Forms offers a powerful new answer to one of the most pressing problems facing literary, critical, and cultural studies today—how to connect form to political, social, and historical context. Caroline Levine argues that forms organize not only works of art but also political life—and our attempts to know both art and politics. Inescapable and frequently troubling, forms shape every aspect of our experience. Yet, forms don’t impose their order in any simple way. Multiple shapes, patterns, and arrangements, overlapping and colliding, generate complex and unpredictable social landscapes that challenge and unsettle conventional analytic models in literary and cultural studies.
Borrowing the concept of “affordances” from design theory, this book investigates the specific ways that four major forms—wholes, rhythms, hierarchies, and networks—have structured culture, politics, and scholarly knowledge across periods, and it proposes exciting new ways of linking formalism to historicism and literature to politics. Levine rereads both formalist and antiformalist theorists, including Cleanth Brooks, Michel Foucault, Jacques Rancière, Mary Poovey, and Judith Butler, and she offers engaging accounts of a wide range of objects, from medieval convents and modern theme parks to Sophocles’s Antigone and the television series The Wire.
The result is a radically new way of thinking about form for the next generation and essential reading for scholars and students across the humanities who must wrestle with the problem of form and context.
Awards and Recognition
- Winner of the 2016 Dorothy Lee Award for Outstanding Scholarship in the Ecology of Culture, Media Ecology Association
- Winner of the 2015 James Russell Lowell Prize, Modern Language Association
- One of Flavorwire’s 10 Best Books by Academic Publishers in 2015
Caroline Levine is David and Kathleen Ryan Professor of the Humanities at Cornell University. She is the author of The Serious Pleasures of Suspense and Provoking Democracy.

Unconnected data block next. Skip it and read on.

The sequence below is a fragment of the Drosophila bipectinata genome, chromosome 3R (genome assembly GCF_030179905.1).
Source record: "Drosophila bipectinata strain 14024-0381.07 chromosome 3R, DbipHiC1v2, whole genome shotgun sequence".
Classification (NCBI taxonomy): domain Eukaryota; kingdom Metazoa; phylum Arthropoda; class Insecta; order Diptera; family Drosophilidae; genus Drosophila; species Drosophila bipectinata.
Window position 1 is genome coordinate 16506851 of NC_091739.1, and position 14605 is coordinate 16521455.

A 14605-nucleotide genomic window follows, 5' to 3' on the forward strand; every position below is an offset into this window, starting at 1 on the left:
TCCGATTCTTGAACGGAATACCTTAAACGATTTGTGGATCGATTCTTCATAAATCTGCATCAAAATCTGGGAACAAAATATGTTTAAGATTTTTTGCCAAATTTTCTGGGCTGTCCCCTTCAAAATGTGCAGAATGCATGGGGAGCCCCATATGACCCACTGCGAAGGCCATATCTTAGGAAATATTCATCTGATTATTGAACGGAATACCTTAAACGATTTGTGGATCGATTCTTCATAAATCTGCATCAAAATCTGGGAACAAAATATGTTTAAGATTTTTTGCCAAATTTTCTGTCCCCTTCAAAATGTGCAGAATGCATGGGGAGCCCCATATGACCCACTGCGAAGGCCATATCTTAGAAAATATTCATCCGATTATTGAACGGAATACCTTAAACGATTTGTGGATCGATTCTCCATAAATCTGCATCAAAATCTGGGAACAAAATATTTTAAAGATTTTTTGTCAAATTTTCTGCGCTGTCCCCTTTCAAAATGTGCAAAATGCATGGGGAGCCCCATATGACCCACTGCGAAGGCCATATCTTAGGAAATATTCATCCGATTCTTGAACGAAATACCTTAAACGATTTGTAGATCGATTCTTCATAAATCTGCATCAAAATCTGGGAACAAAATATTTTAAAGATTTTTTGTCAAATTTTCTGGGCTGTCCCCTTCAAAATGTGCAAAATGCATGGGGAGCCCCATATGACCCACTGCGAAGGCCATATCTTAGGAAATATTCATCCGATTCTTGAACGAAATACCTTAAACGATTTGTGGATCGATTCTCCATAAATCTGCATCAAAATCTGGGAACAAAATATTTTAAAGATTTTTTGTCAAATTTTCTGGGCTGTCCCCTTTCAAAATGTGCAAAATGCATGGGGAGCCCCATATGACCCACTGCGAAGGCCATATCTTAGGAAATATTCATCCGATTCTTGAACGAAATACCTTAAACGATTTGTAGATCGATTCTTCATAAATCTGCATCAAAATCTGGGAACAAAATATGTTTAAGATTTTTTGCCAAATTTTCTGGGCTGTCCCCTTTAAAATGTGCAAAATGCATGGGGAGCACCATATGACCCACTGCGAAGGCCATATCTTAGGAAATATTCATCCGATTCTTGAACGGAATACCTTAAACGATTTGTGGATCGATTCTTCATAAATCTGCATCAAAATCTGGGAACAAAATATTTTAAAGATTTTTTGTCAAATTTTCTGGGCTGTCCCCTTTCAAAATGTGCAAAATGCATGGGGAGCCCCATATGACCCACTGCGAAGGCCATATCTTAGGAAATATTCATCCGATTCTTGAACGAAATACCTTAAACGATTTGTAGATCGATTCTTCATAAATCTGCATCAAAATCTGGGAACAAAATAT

"Challenging and original."—Michael Wood, London Review of Books
"This impressive, innovative book connects art and politics by way of forms."—Andrew Sturgeon, Flavorwire
"Levine proposes a fresh way to think of formalism in literary studies. . . . To illustrate her methodology, Levine turns her sights in many directions, from 19th-century classics by writers such as Dickens to contemporary television (The Wire). Throughout, Levine's prose is lucid and engaging."—Choice
"Forms is a genuinely interdisciplinary book, and Levine exhibits considerable ambition and intellectual dexterity in her integration of different disciplinary perspectives."—Gregory Tate, Review of English Studies
"A path-clearing work that could easily open up the space for further New Formalist thinking—on modernism and beyond."—Adam Guy, Notes and Queries
"This is a big, brilliant, necessary book. As demonstrated in its climactic discussion of The Wire, it takes the defense of formalism way beyond the insistence that the continuity of forms across time is as historical as their differences are. With a confidence backed by superb erudition, a lively eye for structures of injustice, and a refreshingly practical commitment to questions of how lives might be rearranged to make them more endurable, Caroline Levine is uniquely qualified to issue this trumpet blast of a manifesto."—Bruce Robbins, Columbia University
"This is a truly extraordinary book, a book of a generation. If this were only a work of theory, it would already be one of the best scholarly books I've read. But it is also, more importantly, a model of method. Caroline Levine doesn't only prompt us to think; she shows us what to do. She has drawn the map that will lead us out of the dead end facing literary studies today—the dead end of wanting to talk about the literary in relation to the social but not knowing how."—Amanda Claybaugh, Harvard University
"This is a superlative work of literary theory—lucid, elegant, sophisticated. Caroline Levine clearly explains why formalist analysis is the heart of what literary scholarship does best, and she defends form as a category that provides the most rigorous route to the connections between art and social context. This is a brilliant advance on the New Formalism."—Nicholas Dames, Columbia University